Peranakan: an Indonesian Chinese

Peranakan: an Indonesian Chinese

Peranakan is a term used for the descendants of the very early Chinese immigrants to the Southeast Asia region (in Indonesia and Malaysia today or known as Nusantara) who have partially adopted indigenous (e.g. Malay, Javanese, Manadonese, etc.)  Customs as part of an acculturation and/or intermarriage processes with indigenous communities. Many peranakan Chinese families have been settled in Indonesia for centuries and have indigenous as well as Chinese ancestry. That is why the word peranakan is commonly used to categorize Chinese Indonesians. In both Malay and Bahasa Indonesia, ‘peranakan’ means ‘descendants’.  The peranakan Chinese number around 7 million among the total 230 million Indonesians.

Chinese Indonesians are diverse in their origins, timing and circumstances of immigration to Indonesia, and their level of ties with the Chinese mainland. Many trace their origins to the southern parts of China, such as Fujian, Guangdong and Hainan provinces. Even though connection between Nusantara and China could be traced back to the Han Dynasty (2 AD), a well known historical record of Sino-Nusantara nexus is usually based on I Ching’s (Yi Jing) report during his travelling to Java in 7th century. So it is possible that early peranakan settlement had existed long before Admiral Zhang He came in early 15th century which is usually considered as the first wave of immigration. The second wave of immigration occured around the time of the Opium Wars (1839-1860), and the third wave around the first half of the 20th century. Chinese Indonesians whose ancestors immigrated in the first and second waves, and have thus become creolised or huan-na (in Hokkien) by marriage and acculturation, are called peranakan Chinese. The more recent Chinese immigrants and those who are still culturally Chinese are called Cina Totok.

Back in the 15th century, many first generation peranakans were born as muslim as they were once part of Admiral Zhang He’s crewmen before settling down here and marrying natives. The peranakan left their Islamic legacy mostly by founding mosques which shows a combination between Chinese and local aesthetics.  The minaret of Great Mosque of Bantam indicated a pagoda shape tower, while Chinese peranakan officers built several mosques along the Ciliwung River Such as the Kebun Jeruk Mosque.  The peranakan contributed various cultural influences in various forms mainly culinary cultures such as various noodles from mie Acheh in Sumatera to mie Cakalang in North Celebes, the tasty lumpia Bogor to lumpia Semarang, to the beautiful batik pesisir from Cirebon, Pekalongan, Kudus, Lasem, Tuban, Sidoarjo, and traditional herbal medicines known as jamu.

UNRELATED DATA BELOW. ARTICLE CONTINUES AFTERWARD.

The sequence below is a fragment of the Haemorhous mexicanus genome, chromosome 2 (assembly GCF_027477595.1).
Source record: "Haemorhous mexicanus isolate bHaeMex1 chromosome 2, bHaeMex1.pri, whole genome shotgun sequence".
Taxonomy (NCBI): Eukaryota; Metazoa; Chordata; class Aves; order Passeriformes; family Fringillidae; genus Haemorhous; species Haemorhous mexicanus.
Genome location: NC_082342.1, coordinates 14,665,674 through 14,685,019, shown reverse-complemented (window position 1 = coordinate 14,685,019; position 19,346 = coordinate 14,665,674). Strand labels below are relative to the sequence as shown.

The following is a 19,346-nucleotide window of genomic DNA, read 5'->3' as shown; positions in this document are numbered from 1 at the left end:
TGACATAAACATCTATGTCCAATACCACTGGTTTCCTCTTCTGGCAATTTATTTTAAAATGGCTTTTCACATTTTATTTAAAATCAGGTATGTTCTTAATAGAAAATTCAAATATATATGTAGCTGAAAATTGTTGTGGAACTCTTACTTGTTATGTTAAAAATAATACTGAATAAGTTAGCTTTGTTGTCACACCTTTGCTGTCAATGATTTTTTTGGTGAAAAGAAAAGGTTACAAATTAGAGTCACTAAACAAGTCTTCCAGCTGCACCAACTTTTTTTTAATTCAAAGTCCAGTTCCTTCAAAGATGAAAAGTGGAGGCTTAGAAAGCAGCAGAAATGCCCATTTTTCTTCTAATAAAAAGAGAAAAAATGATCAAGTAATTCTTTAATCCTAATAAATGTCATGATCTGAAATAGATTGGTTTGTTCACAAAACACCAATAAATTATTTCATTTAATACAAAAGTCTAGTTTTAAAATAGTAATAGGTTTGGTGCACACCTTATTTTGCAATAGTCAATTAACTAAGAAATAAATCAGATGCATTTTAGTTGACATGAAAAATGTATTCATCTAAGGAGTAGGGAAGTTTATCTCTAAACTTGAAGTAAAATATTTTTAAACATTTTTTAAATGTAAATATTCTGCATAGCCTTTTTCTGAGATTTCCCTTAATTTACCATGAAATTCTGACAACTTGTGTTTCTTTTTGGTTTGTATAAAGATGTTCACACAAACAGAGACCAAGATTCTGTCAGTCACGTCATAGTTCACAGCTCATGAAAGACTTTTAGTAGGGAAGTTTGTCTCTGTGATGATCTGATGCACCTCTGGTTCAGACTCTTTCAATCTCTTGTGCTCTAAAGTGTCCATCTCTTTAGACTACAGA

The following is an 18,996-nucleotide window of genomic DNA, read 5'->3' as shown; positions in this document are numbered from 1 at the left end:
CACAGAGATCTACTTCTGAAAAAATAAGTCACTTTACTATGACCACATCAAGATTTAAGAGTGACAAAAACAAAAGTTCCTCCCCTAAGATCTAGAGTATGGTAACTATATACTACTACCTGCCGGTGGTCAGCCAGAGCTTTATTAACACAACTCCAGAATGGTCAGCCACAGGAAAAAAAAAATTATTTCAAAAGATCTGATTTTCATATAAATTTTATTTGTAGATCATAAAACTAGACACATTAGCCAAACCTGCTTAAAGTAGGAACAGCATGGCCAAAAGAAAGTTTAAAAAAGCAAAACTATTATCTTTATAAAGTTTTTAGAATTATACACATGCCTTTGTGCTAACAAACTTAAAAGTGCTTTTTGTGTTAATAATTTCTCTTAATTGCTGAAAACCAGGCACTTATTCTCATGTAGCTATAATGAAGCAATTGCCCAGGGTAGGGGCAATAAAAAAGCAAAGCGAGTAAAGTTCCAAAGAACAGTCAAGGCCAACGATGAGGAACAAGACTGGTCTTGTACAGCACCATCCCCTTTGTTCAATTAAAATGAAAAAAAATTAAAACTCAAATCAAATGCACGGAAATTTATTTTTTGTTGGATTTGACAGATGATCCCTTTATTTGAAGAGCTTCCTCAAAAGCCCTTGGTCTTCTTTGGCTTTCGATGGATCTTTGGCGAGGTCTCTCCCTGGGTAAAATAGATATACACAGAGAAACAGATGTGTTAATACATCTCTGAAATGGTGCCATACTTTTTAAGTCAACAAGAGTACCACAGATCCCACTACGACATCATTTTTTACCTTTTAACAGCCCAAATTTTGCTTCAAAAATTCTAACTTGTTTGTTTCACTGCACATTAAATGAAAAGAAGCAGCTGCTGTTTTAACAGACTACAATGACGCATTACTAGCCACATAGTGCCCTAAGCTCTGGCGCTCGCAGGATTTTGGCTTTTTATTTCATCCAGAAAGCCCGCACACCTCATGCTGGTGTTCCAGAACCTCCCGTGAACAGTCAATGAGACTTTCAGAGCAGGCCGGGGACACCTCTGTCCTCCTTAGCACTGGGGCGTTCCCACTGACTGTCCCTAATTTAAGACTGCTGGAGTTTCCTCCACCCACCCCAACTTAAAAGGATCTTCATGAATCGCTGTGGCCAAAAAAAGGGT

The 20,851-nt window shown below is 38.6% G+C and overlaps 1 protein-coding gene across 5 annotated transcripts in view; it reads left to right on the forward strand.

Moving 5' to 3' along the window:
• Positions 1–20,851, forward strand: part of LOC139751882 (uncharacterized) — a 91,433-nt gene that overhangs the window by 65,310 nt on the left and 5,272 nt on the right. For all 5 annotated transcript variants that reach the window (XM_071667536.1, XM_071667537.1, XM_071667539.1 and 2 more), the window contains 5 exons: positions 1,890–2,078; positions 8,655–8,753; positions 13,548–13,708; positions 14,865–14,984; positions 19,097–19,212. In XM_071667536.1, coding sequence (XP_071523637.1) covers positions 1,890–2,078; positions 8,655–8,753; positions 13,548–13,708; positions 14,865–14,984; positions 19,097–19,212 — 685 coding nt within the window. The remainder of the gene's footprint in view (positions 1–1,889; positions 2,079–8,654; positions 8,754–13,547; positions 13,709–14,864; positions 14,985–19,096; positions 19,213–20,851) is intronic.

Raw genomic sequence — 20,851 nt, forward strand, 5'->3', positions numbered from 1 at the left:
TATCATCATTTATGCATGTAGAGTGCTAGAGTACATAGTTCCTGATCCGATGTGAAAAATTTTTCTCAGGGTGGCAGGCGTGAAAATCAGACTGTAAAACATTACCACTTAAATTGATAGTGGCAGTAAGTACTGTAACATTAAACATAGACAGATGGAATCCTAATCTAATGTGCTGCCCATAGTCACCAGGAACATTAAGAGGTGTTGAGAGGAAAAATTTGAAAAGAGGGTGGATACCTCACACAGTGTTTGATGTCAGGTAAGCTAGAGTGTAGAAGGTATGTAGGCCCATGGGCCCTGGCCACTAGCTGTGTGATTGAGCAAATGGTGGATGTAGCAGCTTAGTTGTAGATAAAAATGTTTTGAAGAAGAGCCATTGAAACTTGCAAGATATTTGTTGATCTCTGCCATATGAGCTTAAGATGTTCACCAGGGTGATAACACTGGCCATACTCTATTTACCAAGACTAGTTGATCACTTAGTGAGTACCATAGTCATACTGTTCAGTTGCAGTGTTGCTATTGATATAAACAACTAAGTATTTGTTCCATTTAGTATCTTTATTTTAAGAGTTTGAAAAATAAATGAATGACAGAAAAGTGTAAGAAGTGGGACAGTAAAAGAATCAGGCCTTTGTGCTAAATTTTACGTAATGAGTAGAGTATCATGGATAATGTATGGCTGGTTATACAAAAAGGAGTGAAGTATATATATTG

The political situation since 1870 was unfortunate for peranakan culture.  The Dutch government issued an agrarian policy which prohibited the locals (pribumi or indigenous people) to permanently sell their land to foreigners (Europeans). Interestingly, both of peranakan and totok were categorised as foreigners (‘foreign Orientals’).  Consequently, integration between peranakan and their “indigenous” neighbours was disrupted as they could never be considered “native” or pribumi.  So it was common for latter generations of peranakan to embrace Buddhism, Confucianism and later Christianity rather than Islam.

The peranakan also filled special posts within the local administration. Early European seafarers encountered many Chinese peranakan holding important position as shahbandar (Harbor Master) in many city ports throughout the archipelago in the 17th century. This tradition continued until the 20th century when thousands of peranakan officers served the Republic of Indonesia’s military service. Despite the peranakan’s contribution to the nationalist movement and struggle against Dutch colonialism, the peranakan came under increasing government pressure by the late 1950s to assimilate with what was then viewed as the indigenous Indonesian ‘national identity’. In Soeharto’s era (1967 onwards), the peranakan were stigmatised as leftist sympathizers and banned from Indonesian politics only because Indonesia under Sukarno were politically against Western capitalism and chose to side with the Peoples Republic of China—something that Soeharto as a zealous anti-Communist American ally did not want. The peranakan influence was confined to the economic sectors in which some successfully gained power. It is often stigmatized that the peranakan Chinese, a mere 6% of the total Indonesian population (and despite their social-economic diversity in status), control approximately 60 percent of Indonesian economic sector.

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